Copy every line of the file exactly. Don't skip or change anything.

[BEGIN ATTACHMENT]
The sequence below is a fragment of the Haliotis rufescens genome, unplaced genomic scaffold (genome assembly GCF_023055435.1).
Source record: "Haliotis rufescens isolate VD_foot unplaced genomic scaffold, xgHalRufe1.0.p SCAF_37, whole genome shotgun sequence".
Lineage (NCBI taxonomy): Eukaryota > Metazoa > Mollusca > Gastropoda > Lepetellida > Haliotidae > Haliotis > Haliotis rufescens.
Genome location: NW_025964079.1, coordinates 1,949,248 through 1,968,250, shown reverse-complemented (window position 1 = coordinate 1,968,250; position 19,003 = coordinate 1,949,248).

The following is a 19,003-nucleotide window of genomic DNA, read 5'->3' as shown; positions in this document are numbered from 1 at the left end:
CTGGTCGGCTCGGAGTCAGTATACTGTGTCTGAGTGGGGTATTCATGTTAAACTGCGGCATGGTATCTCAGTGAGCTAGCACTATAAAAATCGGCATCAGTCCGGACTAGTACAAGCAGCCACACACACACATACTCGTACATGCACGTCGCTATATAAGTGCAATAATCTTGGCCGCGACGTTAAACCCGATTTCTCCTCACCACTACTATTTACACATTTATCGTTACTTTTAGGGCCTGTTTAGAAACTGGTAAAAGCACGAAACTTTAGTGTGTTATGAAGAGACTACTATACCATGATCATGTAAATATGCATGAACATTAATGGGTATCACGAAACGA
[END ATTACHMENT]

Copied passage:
The sequence below is a fragment of the Haliotis rufescens genome, unplaced genomic scaffold (genome assembly GCF_023055435.1).
Source record: "Haliotis rufescens isolate VD_foot unplaced genomic scaffold, xgHalRufe1.0.p SCAF_37, whole genome shotgun sequence".
Lineage (NCBI taxonomy): Eukaryota > Metazoa > Mollusca > Gastropoda > Lepetellida > Haliotidae > Haliotis > Haliotis rufescens.
Genome location: NW_025964079.1, coordinates 1,949,248 through 1,968,250, shown reverse-complemented (window position 1 = coordinate 1,968,250; position 19,003 = coordinate 1,949,248).

The following is a 19,003-nucleotide window of genomic DNA, read 5'->3' as shown; positions in this document are numbered from 1 at the left end:
CTGGTCGGCTCGGAGTCAGTATACTGTGTCTGAGTGGGGTATTCATGTTAAACTGCGGCATGGTATCTCAGTGAGCTAGCACTATAAAAATCGGCATCAGTCCGGACTAGTACAAGCAGCCACACACACACATACTCGTACATGCACGTCGCTATATAAGTGCAATAATCTTGGCCGCGACGTTAAACCCGATTTCTCCTCACCACTACTATTTACACATTTATCGTTACTTTTAGGGCCTGTTTAGAAACTGGTAAAAGCACGAAACTTTAGTGTGTTATGAAGAGACTACTATACCATGATCATGTAAATATGCATGAACATTAATGGGTATCACGAAACGA